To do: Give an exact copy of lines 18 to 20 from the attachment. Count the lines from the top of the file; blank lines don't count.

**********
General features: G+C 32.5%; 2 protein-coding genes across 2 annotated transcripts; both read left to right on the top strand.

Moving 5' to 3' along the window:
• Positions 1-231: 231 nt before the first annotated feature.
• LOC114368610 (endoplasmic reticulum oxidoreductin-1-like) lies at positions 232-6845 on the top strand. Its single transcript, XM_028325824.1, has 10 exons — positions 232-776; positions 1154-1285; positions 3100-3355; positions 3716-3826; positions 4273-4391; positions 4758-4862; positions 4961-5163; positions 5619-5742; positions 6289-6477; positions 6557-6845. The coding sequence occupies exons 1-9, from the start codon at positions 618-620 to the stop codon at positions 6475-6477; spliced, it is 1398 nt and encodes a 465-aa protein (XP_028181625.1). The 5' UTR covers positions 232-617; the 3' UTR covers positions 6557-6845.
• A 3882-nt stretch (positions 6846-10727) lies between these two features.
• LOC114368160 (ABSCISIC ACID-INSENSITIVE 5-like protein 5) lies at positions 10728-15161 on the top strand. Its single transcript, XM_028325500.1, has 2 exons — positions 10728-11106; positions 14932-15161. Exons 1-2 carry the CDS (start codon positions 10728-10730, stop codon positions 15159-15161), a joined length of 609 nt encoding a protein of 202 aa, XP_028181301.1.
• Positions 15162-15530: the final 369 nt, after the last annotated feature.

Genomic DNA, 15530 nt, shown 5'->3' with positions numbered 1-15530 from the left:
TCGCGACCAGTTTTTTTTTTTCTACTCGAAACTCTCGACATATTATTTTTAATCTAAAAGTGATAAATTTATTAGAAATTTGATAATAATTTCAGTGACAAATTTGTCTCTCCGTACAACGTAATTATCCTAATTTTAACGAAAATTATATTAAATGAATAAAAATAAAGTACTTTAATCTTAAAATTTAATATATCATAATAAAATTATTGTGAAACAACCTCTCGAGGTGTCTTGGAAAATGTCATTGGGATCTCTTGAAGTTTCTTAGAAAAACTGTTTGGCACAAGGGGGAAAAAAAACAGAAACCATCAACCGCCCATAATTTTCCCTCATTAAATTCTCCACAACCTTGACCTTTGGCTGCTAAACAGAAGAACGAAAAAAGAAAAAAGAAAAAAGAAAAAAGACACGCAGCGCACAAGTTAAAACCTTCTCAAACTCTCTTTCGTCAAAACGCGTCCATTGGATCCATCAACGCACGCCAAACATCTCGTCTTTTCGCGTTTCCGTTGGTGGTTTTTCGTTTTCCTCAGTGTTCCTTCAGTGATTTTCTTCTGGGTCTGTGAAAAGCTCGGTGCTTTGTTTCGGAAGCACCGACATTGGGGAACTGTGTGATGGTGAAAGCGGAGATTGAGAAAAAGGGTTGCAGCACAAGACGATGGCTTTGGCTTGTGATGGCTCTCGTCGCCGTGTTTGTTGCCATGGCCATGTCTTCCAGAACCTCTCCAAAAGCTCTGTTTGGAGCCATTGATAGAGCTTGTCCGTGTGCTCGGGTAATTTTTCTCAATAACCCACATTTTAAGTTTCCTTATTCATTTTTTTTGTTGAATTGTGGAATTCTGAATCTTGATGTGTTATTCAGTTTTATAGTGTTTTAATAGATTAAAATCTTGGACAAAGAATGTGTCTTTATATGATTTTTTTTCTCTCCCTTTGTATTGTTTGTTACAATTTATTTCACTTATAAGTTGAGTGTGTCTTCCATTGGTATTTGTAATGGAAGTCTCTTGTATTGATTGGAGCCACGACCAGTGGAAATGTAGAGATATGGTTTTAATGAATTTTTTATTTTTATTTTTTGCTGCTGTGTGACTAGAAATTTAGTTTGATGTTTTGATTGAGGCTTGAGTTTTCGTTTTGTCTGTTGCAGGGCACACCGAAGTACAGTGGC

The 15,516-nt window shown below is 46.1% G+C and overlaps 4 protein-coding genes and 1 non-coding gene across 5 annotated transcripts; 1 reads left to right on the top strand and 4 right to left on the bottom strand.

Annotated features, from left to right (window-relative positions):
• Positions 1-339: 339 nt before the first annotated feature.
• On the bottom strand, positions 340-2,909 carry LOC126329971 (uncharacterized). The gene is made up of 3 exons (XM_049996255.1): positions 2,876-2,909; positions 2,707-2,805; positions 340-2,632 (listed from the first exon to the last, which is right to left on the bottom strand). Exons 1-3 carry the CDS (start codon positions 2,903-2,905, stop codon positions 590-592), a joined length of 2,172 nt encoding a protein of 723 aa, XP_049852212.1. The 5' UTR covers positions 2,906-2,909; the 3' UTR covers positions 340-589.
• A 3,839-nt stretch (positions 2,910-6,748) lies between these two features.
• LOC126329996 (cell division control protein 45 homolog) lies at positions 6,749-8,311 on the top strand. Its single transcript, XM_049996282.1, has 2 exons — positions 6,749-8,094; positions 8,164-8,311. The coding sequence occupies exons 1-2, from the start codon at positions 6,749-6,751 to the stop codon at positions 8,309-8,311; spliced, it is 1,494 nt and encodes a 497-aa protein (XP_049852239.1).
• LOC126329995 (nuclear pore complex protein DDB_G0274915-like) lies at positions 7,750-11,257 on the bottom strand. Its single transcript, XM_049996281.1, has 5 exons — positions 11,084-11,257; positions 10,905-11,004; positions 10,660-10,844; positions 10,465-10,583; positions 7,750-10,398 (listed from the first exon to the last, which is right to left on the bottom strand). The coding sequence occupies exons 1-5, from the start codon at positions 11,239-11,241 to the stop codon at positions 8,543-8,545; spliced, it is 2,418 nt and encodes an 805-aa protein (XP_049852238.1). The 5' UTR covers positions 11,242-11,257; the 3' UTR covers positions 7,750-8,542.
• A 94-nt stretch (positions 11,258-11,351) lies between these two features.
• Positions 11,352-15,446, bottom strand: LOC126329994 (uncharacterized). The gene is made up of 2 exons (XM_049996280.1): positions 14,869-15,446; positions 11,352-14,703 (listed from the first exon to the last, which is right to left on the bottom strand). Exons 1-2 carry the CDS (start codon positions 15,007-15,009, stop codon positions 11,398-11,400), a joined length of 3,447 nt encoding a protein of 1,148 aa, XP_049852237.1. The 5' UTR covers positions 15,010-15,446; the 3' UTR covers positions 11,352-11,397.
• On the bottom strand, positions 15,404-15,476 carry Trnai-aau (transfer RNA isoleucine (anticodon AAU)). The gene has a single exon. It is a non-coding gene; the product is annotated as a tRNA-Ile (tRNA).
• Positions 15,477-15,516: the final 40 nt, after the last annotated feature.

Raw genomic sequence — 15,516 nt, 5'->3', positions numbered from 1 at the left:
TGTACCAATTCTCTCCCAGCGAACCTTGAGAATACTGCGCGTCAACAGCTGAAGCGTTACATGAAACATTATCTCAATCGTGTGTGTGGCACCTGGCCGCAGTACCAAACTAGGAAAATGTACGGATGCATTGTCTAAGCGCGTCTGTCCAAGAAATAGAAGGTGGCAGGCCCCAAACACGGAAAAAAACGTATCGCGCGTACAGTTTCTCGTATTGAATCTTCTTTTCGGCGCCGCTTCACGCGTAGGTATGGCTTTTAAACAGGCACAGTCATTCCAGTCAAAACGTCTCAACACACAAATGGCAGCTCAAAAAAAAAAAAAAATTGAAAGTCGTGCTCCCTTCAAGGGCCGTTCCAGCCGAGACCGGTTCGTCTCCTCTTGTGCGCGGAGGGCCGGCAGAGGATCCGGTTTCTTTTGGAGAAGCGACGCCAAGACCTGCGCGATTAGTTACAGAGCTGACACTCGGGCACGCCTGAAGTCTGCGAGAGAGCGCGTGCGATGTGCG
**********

• Positions 11,352-15,446, bottom strand: LOC126329994 (uncharacterized). The gene is made up of 2 exons (XM_049996280.1): positions 14,869-15,446; positions 11,352-14,703 (listed from the first exon to the last, which is right to left on the bottom strand). Exons 1-2 carry the CDS (start codon positions 15,007-15,009, stop codon positions 11,398-11,400), a joined length of 3,447 nt encoding a protein of 1,148 aa, XP_049852237.1. The 5' UTR covers positions 15,010-15,446; the 3' UTR covers positions 11,352-11,397.
• On the bottom strand, positions 15,404-15,476 carry Trnai-aau (transfer RNA isoleucine (anticodon AAU)). The gene has a single exon. It is a non-coding gene; the product is annotated as a tRNA-Ile (tRNA).
• Positions 15,477-15,516: the final 40 nt, after the last annotated feature.